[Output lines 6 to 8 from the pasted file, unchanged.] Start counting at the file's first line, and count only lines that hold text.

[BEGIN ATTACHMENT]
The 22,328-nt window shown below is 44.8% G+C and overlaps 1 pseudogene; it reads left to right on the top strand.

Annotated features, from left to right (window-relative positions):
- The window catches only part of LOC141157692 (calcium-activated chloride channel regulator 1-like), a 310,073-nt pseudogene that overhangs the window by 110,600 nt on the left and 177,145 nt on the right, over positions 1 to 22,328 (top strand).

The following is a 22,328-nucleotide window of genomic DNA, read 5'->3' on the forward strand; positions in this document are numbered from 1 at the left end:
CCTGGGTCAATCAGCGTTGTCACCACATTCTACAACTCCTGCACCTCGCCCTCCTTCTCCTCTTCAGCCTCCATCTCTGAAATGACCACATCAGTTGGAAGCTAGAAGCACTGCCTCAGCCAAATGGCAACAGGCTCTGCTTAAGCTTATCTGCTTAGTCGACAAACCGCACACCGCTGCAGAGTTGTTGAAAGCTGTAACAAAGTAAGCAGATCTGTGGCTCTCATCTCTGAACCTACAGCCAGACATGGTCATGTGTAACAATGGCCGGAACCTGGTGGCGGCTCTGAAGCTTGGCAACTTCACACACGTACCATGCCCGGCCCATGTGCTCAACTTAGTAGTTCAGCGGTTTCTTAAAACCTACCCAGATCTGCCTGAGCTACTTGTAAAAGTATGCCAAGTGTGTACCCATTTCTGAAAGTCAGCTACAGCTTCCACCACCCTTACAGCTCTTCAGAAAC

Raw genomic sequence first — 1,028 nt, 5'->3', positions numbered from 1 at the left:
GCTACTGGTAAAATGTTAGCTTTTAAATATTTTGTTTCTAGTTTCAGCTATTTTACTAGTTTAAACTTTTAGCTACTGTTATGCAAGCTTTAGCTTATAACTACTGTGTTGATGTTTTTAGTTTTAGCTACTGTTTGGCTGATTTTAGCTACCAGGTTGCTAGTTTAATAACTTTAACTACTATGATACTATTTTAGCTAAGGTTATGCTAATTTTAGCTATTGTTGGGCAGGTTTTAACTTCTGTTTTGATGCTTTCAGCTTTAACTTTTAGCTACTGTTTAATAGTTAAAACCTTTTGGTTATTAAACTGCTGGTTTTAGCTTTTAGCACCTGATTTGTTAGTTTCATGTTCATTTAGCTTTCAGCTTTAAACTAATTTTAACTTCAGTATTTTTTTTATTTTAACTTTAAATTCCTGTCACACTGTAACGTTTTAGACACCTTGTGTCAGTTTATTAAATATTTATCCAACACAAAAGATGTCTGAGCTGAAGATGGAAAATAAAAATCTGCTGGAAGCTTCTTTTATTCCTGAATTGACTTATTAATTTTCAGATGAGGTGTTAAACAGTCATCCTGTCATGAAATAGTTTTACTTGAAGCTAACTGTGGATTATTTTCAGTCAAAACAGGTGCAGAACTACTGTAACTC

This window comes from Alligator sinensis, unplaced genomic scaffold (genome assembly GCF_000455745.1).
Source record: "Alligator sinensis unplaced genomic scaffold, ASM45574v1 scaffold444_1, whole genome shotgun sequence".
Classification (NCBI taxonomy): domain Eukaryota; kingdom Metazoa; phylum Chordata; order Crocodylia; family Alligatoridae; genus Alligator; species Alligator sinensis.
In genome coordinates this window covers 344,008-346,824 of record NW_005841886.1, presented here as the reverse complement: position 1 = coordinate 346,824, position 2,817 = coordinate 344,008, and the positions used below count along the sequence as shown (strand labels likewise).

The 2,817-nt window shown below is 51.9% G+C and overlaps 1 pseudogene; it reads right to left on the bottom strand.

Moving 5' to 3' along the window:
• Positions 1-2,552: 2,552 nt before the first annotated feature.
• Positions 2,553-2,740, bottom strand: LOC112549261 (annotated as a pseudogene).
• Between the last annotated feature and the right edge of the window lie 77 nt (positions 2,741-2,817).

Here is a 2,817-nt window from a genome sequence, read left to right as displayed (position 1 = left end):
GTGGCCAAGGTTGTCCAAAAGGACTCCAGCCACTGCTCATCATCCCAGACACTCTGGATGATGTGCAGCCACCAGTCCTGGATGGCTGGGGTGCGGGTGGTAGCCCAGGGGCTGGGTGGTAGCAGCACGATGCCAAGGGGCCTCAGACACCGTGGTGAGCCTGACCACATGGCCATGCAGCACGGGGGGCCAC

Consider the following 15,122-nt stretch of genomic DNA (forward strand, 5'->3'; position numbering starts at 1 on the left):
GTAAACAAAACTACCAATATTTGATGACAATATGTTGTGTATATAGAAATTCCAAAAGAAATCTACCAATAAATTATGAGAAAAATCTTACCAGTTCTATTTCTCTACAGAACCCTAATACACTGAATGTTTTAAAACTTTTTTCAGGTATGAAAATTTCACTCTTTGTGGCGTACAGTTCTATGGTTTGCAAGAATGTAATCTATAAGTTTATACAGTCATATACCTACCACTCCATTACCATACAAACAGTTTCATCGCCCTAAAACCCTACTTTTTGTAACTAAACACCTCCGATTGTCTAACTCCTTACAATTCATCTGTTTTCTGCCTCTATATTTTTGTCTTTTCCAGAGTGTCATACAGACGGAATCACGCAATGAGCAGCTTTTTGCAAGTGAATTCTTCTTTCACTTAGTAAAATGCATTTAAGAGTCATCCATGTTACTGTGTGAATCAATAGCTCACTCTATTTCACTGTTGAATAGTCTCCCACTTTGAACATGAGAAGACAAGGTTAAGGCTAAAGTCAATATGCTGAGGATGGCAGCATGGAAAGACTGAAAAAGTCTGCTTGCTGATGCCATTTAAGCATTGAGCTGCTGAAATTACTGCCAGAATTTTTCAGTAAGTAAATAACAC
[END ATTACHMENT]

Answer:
Raw genomic sequence first — 1,028 nt, 5'->3', positions numbered from 1 at the left:
GCTACTGGTAAAATGTTAGCTTTTAAATATTTTGTTTCTAGTTTCAGCTATTTTACTAGTTTAAACTTTTAGCTACTGTTATGCAAGCTTTAGCTTATAACTACTGTGTTGATGTTTTTAGTTTTAGCTACTGTTTGGCTGATTTTAGCTACCAGGTTGCTAGTTTAATAACTTTAACTACTATGATACTATTTTAGCTAAGGTTATGCTAATTTTAGCTATTGTTGGGCAGGTTTTAACTTCTGTTTTGATGCTTTCAGCTTTAACTTTTAGCTACTGTTTAATAGTTAAAACCTTTTGGTTATTAAACTGCTGGTTTTAGCTTTTAGCACCTGATTTGTTAGTTTCATGTTCATTTAGCTTTCAGCTTTAAACTAATTTTAACTTCAGTATTTTTTTTATTTTAACTTTAAATTCCTGTCACACTGTAACGTTTTAGACACCTTGTGTCAGTTTATTAAATATTTATCCAACACAAAAGATGTCTGAGCTGAAGATGGAAAATAAAAATCTGCTGGAAGCTTCTTTTATTCCTGAATTGACTTATTAATTTTCAGATGAGGTGTTAAACAGTCATCCTGTCATGAAATAGTTTTACTTGAAGCTAACTGTGGATTATTTTCAGTCAAAACAGGTGCAGAACTACTGTAACTC

This window comes from Alligator sinensis, unplaced genomic scaffold (genome assembly GCF_000455745.1).